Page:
Green Policies Mean Less Green in Our Wallets

The holiday season is upon us, and Americans everywhere are complaining about the high prices they are encountering at the supermarket and the retail outlets. Many have the notion that they are somehow being treated unfairly by greedy corporate America, and I suspect a majority of people have no idea of how public policy is hurting their pocket books. The public may have been upset with $4-a-gallon gasoline, but most go along blissfully ignorant of how much they pay for the Gordian knot of regulations and restrictions that their faithful servants have imposed on the American economy.


At first glance, one wouldn’t see a connection between a rash of stolen copper pipes from vacant buildings and sky-high prices for food items — say the $70 that a local St. Louis grocer was charging for a single holiday goose — but those connections are there, and they ultimately stem from environmentalist-driven land use policy imposed by the government. It’s difficult to imagine that restrictions in ANWR may be responsible for copper theft, but responsible it is! Ditto food; why would we pay more for our holiday feast because the price of natural gas has risen?

Food prices have been inflating for some time because of the ethanol requirement that George W. Bush mandated and that fans of alternative fuels — and corn growers in the Midwest — love so dearly, but there is another aspect to all of this that is going unnoticed; we have a shortage of ammonia, a critical ingredient in many types of fertilizer.

Ammonia cometh from natural gas.

According to this piece from the USDA Economic Research Service:

Outlook Report No. (WRS-0702) 19 pp, August 2007

The volatile and upward trend in U.S. natural gas prices from 2000-06 has led to a 17-percent decline in the nation’s annual aggregate supply of ammonia. During the period, U.S. ammonia production declined 44 percent, while U.S. ammonia imports increased 115 percent. Also, the share of U.S.-produced ammonia in the U.S. aggregate supply of ammonia dropped from 80 to 55 percent, while the share from imports increased from 15 percent to 42 percent. Meanwhile, ammonia prices paid by farmers increased from $227 per ton in 2000 to $521 per ton in 2006, an increase of 130 percent. Natural gas is the main input used to produce ammonia. Additional increases in U.S. natural gas prices could lead to a further decline in domestic ammonia production and an even greater rise in ammonia imports.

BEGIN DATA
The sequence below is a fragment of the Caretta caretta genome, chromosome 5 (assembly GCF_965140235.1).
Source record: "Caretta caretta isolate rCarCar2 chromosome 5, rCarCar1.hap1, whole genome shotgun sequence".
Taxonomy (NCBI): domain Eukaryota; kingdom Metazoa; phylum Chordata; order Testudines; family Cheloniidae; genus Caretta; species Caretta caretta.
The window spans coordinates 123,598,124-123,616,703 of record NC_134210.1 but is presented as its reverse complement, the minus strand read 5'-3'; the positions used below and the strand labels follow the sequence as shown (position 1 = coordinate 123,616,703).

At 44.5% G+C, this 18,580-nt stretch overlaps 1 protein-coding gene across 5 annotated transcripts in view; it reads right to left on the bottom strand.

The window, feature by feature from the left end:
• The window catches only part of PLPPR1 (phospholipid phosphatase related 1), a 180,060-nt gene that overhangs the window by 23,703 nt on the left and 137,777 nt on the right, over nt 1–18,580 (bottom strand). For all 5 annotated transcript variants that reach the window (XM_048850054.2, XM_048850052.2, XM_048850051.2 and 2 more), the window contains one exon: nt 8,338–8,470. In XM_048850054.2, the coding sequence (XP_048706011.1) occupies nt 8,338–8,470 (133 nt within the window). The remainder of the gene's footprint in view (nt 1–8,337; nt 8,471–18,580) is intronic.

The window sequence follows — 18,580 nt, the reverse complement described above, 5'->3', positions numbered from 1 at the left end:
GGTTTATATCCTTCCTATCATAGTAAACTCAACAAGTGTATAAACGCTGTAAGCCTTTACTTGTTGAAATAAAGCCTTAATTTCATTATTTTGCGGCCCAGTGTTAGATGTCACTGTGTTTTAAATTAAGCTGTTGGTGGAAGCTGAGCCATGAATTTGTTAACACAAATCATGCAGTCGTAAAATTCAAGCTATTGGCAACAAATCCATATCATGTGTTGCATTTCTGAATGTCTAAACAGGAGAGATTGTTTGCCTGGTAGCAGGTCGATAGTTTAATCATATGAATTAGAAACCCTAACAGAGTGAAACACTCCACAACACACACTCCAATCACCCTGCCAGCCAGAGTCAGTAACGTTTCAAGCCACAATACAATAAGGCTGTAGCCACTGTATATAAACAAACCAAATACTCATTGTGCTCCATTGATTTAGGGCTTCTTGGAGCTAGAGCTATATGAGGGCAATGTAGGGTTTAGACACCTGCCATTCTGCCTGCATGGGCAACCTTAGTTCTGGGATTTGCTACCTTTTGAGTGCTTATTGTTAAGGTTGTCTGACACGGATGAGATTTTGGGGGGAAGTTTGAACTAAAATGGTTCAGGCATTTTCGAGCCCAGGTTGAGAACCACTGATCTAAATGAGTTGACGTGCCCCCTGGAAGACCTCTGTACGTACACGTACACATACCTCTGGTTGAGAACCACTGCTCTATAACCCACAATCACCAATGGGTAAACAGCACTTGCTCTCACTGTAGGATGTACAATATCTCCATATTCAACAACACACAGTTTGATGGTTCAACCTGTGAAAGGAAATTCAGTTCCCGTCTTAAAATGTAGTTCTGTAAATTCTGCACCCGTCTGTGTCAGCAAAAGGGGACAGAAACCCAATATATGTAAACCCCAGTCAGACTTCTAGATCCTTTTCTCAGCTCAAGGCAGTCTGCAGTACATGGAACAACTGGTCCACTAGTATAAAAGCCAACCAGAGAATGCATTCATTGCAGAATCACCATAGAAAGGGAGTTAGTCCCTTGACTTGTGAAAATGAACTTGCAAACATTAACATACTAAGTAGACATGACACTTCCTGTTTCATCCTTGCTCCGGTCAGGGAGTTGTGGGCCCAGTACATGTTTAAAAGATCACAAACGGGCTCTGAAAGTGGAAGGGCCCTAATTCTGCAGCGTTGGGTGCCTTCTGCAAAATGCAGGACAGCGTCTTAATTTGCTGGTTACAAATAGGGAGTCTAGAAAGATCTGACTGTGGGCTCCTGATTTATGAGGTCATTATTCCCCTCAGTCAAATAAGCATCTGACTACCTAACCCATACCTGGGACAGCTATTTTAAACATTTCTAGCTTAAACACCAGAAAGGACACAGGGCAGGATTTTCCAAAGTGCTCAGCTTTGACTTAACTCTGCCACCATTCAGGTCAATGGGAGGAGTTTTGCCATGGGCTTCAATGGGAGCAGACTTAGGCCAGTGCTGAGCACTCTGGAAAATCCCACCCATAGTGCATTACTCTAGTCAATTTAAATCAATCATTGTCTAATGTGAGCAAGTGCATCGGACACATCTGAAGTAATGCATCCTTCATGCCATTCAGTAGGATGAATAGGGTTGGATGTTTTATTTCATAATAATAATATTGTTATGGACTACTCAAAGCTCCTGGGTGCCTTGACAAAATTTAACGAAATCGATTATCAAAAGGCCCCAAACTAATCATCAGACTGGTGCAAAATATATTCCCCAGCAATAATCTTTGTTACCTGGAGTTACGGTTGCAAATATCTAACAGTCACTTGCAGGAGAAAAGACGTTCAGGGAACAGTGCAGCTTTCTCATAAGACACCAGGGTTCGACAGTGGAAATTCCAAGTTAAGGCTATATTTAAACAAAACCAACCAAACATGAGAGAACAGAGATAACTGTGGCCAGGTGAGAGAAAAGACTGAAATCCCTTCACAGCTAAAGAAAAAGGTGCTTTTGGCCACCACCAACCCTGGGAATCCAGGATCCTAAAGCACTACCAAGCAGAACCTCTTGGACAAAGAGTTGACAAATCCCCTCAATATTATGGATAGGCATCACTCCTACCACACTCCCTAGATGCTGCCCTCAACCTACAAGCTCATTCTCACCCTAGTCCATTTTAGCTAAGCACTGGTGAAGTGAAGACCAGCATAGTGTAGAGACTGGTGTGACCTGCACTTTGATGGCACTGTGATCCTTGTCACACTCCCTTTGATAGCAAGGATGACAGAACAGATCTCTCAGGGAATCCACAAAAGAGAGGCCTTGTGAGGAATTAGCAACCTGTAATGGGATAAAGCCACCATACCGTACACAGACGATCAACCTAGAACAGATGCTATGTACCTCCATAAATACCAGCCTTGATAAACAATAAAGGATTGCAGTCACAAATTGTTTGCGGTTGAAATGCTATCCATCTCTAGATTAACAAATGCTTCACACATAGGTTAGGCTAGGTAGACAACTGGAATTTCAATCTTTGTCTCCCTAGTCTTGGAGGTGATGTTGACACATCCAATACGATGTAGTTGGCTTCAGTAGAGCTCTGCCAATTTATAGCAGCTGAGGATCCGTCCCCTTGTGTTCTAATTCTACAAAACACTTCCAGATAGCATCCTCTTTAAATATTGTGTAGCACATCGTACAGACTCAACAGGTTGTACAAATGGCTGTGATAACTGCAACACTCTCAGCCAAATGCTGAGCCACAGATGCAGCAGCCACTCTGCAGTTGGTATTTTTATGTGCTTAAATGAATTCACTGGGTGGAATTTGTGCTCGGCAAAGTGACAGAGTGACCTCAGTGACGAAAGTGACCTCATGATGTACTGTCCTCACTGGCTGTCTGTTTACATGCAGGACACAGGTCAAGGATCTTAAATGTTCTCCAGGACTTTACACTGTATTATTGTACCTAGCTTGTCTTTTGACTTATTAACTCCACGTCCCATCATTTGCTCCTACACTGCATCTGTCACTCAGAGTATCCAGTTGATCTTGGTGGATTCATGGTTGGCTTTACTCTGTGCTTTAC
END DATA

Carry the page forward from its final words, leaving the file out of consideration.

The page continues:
According to this piece at Spero News:

Historically, a ton of ammonia equaled the cost of about eighty bushels of wheat, that is, $2.25 for a wheat bushel against $200 for a ton of ammonia. This ratio held for forty years. Two years ago that long-standing relationship broke down. Today wheat is $4.50 and ammonia is $1,000; over two hundred bushels of wheat are required to purchase a ton of ammonia.

So this dearth of ammonia is putting serious inflationary pressure on grain production, which means that meat production — and ethanol, for that matter — becomes more expensive.

But what does this have to do with copper pipe theft? According to Mining Exploration News:

It’s all because of the high price of natural gas, which when converted into ammonia is used to produce ammonium nitrate, a key ingredient in fertilizers and explosives. Natural gas prices are up 75 percent so far this year and ammonia prices have doubled since last summer.

The price rises have added to explosives companies’ profits but for miners it is an added cost, along with higher diesel, energy, and labor expenses, narrowing their margins at a time when metals and coal are in big demand.

Which has driven the price for recycled copper — and other metals — through the roof, leading to a crime wave where thieves steal the metal to sell to scrap traders.